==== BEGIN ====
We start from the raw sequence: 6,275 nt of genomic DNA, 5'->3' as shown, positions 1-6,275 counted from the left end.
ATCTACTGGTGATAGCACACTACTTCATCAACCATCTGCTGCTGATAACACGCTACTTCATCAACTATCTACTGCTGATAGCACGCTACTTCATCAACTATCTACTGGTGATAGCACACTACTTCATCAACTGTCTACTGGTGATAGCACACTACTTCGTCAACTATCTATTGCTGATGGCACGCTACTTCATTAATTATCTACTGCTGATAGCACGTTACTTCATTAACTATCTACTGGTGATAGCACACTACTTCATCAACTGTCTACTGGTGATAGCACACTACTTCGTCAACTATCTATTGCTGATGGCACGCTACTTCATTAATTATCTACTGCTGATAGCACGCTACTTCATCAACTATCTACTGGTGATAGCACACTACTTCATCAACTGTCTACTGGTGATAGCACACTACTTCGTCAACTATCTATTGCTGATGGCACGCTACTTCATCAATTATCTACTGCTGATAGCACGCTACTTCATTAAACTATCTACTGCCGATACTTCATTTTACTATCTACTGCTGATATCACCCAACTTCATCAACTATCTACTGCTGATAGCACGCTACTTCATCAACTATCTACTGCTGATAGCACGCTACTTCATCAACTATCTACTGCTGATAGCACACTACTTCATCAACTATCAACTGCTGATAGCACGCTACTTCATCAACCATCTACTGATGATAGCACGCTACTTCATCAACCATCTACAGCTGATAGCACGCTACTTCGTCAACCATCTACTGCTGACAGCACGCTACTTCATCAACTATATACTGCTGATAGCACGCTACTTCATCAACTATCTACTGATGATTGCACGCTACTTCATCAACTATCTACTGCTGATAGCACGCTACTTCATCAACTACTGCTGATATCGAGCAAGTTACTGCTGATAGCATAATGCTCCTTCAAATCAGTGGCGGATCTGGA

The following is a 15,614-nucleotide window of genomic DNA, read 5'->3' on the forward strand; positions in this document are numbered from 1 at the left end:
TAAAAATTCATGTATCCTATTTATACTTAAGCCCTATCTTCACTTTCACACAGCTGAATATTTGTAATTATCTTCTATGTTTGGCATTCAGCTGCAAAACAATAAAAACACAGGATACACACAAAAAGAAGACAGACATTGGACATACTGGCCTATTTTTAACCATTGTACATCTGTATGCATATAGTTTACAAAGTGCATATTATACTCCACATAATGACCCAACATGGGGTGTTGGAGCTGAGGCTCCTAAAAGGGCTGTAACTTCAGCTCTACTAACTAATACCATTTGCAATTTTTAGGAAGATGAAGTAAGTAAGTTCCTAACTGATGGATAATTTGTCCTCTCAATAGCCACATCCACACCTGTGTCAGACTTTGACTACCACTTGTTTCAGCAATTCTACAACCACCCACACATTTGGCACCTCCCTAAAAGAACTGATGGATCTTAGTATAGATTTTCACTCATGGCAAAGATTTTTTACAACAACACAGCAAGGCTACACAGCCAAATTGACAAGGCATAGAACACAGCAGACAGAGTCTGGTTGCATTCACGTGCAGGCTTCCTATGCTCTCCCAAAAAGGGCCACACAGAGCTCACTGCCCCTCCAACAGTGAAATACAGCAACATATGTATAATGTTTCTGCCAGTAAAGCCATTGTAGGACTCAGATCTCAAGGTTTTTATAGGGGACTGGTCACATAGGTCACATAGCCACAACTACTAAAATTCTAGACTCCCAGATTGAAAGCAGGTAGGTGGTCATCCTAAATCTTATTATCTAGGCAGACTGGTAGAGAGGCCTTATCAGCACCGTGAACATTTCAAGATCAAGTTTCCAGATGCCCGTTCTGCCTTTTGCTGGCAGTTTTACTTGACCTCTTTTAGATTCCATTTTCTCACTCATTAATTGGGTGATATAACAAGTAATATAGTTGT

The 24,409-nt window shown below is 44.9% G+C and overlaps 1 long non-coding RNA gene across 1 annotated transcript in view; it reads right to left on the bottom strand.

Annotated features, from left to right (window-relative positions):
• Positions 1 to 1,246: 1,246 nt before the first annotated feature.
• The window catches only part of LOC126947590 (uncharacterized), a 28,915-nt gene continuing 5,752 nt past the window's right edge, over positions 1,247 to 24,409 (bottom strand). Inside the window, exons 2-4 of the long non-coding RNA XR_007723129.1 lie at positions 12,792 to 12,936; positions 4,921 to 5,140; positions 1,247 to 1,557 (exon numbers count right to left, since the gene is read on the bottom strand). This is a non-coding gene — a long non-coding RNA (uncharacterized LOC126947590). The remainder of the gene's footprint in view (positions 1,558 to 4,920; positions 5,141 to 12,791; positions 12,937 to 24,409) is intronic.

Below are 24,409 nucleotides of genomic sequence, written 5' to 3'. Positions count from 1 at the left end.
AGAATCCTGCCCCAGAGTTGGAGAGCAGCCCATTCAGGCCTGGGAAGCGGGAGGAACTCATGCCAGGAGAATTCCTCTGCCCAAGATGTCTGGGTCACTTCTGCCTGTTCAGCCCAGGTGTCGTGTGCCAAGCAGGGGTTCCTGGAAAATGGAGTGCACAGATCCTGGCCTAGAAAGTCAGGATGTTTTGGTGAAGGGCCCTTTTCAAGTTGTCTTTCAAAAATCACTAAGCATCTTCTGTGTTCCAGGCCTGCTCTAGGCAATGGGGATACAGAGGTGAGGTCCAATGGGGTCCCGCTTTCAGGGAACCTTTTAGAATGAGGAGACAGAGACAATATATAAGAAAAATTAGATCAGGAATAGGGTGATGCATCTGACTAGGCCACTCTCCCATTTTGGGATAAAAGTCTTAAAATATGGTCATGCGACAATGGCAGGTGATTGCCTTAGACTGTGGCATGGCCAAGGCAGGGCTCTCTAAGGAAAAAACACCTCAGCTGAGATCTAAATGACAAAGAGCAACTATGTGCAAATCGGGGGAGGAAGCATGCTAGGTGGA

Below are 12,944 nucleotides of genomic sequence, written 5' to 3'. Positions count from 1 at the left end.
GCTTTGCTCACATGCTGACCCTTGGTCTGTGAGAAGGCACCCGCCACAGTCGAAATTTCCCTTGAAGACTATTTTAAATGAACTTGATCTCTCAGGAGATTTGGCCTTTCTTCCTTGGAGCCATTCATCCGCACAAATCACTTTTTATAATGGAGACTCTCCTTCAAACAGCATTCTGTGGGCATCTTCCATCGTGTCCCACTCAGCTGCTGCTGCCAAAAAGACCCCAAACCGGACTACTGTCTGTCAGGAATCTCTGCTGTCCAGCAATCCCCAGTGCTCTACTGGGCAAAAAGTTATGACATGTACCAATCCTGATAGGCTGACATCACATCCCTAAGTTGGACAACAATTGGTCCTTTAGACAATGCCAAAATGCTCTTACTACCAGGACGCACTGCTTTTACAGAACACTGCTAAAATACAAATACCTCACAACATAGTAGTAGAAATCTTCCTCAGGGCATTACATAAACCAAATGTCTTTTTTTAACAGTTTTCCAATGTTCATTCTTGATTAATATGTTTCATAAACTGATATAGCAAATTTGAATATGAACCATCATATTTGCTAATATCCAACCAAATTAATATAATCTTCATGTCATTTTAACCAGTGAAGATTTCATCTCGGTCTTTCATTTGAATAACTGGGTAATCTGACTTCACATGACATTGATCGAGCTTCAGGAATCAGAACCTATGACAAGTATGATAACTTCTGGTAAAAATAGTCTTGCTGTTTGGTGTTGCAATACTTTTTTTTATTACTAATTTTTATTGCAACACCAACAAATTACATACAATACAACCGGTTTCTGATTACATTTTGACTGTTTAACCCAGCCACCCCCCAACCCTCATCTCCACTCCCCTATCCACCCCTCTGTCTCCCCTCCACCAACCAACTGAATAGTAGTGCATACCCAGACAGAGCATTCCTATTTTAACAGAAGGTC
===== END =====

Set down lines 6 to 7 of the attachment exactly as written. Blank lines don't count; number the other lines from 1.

Annotated features, from left to right (window-relative positions):
• Positions 1 to 1,246: 1,246 nt before the first annotated feature.